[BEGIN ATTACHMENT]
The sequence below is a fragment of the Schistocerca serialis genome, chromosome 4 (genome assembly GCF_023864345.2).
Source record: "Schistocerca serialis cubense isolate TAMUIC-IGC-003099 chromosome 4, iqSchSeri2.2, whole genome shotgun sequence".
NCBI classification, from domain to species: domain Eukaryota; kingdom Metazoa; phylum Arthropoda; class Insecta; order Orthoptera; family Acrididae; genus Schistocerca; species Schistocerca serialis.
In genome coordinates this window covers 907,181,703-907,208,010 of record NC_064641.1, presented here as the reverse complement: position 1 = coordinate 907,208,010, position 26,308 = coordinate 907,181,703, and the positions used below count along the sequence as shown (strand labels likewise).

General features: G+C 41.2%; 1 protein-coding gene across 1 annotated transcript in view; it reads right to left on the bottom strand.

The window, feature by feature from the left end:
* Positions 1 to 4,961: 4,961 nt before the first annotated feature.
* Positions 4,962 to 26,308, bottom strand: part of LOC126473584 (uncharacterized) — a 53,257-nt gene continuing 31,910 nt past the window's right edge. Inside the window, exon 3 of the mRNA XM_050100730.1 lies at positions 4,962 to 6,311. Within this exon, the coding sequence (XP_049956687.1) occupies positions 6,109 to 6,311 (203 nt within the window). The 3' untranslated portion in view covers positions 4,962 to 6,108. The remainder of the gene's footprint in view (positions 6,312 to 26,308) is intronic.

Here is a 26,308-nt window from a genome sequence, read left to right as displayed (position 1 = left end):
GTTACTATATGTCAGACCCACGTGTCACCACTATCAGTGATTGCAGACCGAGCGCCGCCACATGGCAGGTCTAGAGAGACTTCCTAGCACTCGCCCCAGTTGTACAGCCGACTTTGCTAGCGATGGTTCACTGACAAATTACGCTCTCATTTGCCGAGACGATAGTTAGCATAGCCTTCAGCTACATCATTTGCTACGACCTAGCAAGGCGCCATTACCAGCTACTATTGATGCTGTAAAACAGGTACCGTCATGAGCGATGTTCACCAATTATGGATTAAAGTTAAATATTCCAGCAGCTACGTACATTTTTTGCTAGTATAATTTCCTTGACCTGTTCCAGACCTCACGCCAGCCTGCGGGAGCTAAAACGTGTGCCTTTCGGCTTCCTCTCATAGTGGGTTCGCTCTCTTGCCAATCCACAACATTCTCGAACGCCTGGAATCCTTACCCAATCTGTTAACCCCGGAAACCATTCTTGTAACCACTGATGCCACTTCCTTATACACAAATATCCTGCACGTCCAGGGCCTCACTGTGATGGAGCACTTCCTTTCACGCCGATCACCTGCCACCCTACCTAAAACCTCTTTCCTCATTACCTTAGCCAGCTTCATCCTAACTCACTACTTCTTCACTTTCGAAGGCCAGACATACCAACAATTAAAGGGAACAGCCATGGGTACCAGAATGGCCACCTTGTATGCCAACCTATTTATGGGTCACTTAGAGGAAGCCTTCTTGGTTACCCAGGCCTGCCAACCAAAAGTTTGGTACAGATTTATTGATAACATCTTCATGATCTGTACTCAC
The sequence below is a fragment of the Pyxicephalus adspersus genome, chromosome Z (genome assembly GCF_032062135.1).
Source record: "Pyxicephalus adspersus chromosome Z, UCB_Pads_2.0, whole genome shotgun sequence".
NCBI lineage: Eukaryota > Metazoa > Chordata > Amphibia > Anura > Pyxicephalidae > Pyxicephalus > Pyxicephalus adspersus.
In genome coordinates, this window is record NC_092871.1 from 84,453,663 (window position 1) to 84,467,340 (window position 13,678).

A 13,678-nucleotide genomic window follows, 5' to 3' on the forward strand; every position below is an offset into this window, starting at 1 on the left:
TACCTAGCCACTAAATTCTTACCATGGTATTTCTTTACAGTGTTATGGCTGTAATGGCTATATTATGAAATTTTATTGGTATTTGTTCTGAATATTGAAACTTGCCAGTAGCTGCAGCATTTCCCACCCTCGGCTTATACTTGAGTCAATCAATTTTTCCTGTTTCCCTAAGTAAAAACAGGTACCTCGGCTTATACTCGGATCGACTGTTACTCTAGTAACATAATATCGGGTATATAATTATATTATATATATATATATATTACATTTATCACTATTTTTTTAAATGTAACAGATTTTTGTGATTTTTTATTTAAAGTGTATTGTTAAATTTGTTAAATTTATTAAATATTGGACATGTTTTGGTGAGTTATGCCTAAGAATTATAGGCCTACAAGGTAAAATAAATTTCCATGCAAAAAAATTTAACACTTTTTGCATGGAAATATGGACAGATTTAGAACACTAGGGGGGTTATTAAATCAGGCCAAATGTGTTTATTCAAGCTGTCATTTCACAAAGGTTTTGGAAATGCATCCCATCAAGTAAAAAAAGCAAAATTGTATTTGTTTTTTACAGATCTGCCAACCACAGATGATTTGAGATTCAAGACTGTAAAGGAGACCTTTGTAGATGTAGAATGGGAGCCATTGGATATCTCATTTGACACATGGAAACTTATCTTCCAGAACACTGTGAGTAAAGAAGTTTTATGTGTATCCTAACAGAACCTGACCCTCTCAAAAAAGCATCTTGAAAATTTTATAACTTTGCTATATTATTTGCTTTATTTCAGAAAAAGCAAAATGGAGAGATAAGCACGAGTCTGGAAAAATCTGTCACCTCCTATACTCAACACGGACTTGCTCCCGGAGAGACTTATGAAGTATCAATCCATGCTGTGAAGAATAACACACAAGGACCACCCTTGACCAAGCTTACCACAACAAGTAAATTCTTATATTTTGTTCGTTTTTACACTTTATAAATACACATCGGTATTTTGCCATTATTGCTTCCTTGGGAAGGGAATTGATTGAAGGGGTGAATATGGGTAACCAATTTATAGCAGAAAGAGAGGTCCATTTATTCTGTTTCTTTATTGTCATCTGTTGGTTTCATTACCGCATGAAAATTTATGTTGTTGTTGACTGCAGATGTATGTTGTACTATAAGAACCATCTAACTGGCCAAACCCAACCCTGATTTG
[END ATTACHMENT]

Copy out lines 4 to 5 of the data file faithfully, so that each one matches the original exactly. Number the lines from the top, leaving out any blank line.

In genome coordinates this window covers 907,181,703-907,208,010 of record NC_064641.1, presented here as the reverse complement: position 1 = coordinate 907,208,010, position 26,308 = coordinate 907,181,703, and the positions used below count along the sequence as shown (strand labels likewise).

General features: G+C 41.2%; 1 protein-coding gene across 1 annotated transcript in view; it reads right to left on the bottom strand.